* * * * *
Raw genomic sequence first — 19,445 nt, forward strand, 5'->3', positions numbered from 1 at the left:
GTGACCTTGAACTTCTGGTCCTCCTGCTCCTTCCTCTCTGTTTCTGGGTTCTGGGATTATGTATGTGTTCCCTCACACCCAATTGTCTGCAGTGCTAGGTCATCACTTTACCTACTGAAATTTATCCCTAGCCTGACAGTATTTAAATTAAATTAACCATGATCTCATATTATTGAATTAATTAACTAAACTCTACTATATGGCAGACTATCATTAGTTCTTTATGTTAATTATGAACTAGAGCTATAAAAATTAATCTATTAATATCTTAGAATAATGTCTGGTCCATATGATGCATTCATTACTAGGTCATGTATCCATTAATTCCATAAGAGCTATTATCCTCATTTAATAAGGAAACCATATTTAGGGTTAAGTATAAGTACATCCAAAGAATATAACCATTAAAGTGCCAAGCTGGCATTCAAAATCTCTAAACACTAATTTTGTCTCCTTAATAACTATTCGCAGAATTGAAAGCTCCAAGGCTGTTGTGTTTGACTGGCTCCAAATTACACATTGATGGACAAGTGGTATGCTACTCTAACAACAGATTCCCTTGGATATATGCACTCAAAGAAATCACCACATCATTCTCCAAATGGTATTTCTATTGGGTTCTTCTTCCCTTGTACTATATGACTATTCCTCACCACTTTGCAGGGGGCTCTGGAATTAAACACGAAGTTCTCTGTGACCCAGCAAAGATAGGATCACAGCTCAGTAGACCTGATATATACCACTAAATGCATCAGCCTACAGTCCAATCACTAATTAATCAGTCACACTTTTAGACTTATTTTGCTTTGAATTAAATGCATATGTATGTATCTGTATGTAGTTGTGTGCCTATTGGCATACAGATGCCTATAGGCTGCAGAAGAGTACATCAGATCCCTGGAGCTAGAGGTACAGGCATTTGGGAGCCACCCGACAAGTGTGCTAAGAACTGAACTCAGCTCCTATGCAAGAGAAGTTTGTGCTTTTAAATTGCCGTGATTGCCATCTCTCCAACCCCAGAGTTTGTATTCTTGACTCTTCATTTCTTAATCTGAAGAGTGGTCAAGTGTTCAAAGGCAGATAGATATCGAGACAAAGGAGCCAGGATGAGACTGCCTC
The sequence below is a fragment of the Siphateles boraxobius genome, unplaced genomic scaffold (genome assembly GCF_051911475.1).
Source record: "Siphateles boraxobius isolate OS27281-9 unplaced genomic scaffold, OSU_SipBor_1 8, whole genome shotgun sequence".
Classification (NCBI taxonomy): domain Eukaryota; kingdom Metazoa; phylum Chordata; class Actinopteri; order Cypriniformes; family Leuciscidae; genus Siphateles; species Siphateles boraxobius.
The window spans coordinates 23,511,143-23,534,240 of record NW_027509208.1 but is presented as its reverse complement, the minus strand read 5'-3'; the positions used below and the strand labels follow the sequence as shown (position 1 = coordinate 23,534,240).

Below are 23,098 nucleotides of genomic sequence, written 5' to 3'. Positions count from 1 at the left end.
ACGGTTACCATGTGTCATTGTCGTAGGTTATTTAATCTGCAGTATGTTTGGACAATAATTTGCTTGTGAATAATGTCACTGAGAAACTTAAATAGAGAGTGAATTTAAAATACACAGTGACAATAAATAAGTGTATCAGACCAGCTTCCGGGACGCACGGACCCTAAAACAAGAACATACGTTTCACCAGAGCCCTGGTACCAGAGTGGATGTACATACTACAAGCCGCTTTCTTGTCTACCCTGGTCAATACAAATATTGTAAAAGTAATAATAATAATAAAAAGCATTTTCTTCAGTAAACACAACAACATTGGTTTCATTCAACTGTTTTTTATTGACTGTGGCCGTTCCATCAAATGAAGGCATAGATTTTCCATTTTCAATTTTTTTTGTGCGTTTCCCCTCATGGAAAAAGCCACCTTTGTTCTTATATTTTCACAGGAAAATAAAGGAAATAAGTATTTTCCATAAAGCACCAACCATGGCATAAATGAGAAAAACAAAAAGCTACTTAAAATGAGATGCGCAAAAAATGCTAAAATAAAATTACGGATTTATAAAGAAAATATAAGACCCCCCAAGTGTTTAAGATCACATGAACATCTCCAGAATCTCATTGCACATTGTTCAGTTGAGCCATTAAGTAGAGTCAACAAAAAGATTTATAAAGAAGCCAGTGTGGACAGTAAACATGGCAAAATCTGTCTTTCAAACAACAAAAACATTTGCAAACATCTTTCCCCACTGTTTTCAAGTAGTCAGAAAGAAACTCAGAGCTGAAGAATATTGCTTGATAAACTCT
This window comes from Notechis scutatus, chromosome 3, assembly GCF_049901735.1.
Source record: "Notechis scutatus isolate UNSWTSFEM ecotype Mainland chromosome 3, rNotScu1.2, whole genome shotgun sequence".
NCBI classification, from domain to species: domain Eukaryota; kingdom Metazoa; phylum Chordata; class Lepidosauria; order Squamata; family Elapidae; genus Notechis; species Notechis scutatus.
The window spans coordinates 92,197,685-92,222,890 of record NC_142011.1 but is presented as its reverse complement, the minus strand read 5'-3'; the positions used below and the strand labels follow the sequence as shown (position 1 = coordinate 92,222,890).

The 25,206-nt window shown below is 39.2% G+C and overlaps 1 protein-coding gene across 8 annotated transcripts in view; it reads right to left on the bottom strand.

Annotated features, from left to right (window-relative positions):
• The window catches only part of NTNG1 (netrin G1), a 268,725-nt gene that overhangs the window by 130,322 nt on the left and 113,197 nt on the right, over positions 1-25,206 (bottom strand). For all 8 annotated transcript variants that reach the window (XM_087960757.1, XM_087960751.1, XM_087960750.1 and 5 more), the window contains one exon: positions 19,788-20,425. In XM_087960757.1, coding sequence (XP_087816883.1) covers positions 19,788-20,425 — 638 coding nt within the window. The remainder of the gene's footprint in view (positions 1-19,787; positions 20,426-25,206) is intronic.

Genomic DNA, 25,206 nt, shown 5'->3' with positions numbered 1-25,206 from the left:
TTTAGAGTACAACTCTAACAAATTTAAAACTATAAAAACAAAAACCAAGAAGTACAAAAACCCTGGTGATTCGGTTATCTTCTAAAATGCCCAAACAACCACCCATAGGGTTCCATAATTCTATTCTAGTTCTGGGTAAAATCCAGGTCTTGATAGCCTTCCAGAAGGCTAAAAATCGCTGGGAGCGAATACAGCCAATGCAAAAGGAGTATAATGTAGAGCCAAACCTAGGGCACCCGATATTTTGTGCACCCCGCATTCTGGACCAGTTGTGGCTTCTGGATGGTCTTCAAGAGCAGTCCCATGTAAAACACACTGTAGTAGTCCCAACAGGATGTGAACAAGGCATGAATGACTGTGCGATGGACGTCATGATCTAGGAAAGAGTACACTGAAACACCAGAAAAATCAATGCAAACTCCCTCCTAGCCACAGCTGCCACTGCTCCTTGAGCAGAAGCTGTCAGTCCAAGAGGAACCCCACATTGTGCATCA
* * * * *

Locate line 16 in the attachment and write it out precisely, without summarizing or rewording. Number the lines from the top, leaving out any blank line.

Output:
Genomic DNA, 25,206 nt, shown 5'->3' with positions numbered 1-25,206 from the left: